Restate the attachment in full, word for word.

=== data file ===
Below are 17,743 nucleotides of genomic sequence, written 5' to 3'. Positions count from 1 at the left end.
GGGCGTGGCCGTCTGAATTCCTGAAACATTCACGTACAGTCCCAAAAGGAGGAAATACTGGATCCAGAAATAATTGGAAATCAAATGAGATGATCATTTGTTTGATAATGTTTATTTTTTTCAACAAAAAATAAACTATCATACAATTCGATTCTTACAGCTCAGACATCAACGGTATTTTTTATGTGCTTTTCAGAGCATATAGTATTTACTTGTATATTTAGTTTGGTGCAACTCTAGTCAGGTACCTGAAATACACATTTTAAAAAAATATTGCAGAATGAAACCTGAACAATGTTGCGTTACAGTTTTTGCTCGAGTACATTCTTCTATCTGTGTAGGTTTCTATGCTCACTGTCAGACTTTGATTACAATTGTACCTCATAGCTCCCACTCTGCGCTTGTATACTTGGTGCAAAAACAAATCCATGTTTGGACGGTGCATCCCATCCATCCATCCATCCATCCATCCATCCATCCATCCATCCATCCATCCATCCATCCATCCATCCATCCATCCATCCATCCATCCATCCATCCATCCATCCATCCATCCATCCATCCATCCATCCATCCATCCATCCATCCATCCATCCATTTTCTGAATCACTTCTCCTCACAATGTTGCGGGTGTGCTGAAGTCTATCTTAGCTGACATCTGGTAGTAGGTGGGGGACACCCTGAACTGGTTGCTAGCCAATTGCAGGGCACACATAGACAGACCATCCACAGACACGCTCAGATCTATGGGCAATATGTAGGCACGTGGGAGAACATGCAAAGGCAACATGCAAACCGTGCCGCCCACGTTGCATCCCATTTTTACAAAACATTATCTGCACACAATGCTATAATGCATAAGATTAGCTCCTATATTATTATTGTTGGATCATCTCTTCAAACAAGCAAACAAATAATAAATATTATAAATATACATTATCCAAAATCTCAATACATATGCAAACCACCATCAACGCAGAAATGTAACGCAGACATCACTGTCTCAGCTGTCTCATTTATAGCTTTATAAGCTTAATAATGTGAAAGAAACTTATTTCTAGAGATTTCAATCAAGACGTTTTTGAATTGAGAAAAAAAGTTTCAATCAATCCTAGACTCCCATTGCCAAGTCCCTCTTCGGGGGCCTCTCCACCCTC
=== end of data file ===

Below are 17,743 nucleotides of genomic sequence, written 5' to 3'. Positions count from 1 at the left end.
GGGCGTGGCCGTCTGAATTCCTGAAACATTCACGTACAGTCCCAAAAGGAGGAAATACTGGATCCAGAAATAATTGGAAATCAAATGAGATGATCATTTGTTTGATAATGTTTATTTTTTTCAACAAAAAATAAACTATCATACAATTCGATTCTTACAGCTCAGACATCAACGGTATTTTTTATGTGCTTTTCAGAGCATATAGTATTTACTTGTATATTTAGTTTGGTGCAACTCTAGTCAGGTACCTGAAATACACATTTTAAAAAAATATTGCAGAATGAAACCTGAACAATGTTGCGTTACAGTTTTTGCTCGAGTACATTCTTCTATCTGTGTAGGTTTCTATGCTCACTGTCAGACTTTGATTACAATTGTACCTCATAGCTCCCACTCTGCGCTTGTATACTTGGTGCAAAAACAAATCCATGTTTGGACGGTGCATCCCATCCATCCATCCATCCATCCATCCATCCATCCATCCATCCATCCATCCATCCATCCATCCATCCATCCATCCATCCATCCATCCATCCATCCATCCATCCATCCATCCATCCATCCATCCATCCATCCATCCATCCATCCATCCATCCATTTTCTGAATCACTTCTCCTCACAATGTTGCGGGTGTGCTGAAGTCTATCTTAGCTGACATCTGGTAGTAGGTGGGGGACACCCTGAACTGGTTGCTAGCCAATTGCAGGGCACACATAGACAGACCATCCACAGACACGCTCAGATCTATGGGCAATATGTAGGCACGTGGGAGAACATGCAAAGGCAACATGCAAACCGTGCCGCCCACGTTGCATCCCATTTTTACAAAACATTATCTGCACACAATGCTATAATGCATAAGATTAGCTCCTATATTATTATTGTTGGATCATCTCTTCAAACAAGCAAACAAATAATAAATATTATAAATATACATTATCCAAAATCTCAATACATATGCAAACCACCATCAACGCAGAAATGTAACGCAGACATCACTGTCTCAGCTGTCTCATTTATAGCTTTATAAGCTTAATAATGTGAAAGAAACTTATTTCTAGAGATTTCAATCAAGACGTTTTTGAATTGAGAAAAAAAGTTTCAATCAATCCTAGACTCCCATTGCCAAGTCCCTCTTCGGGGGCCTCTCCACCCTC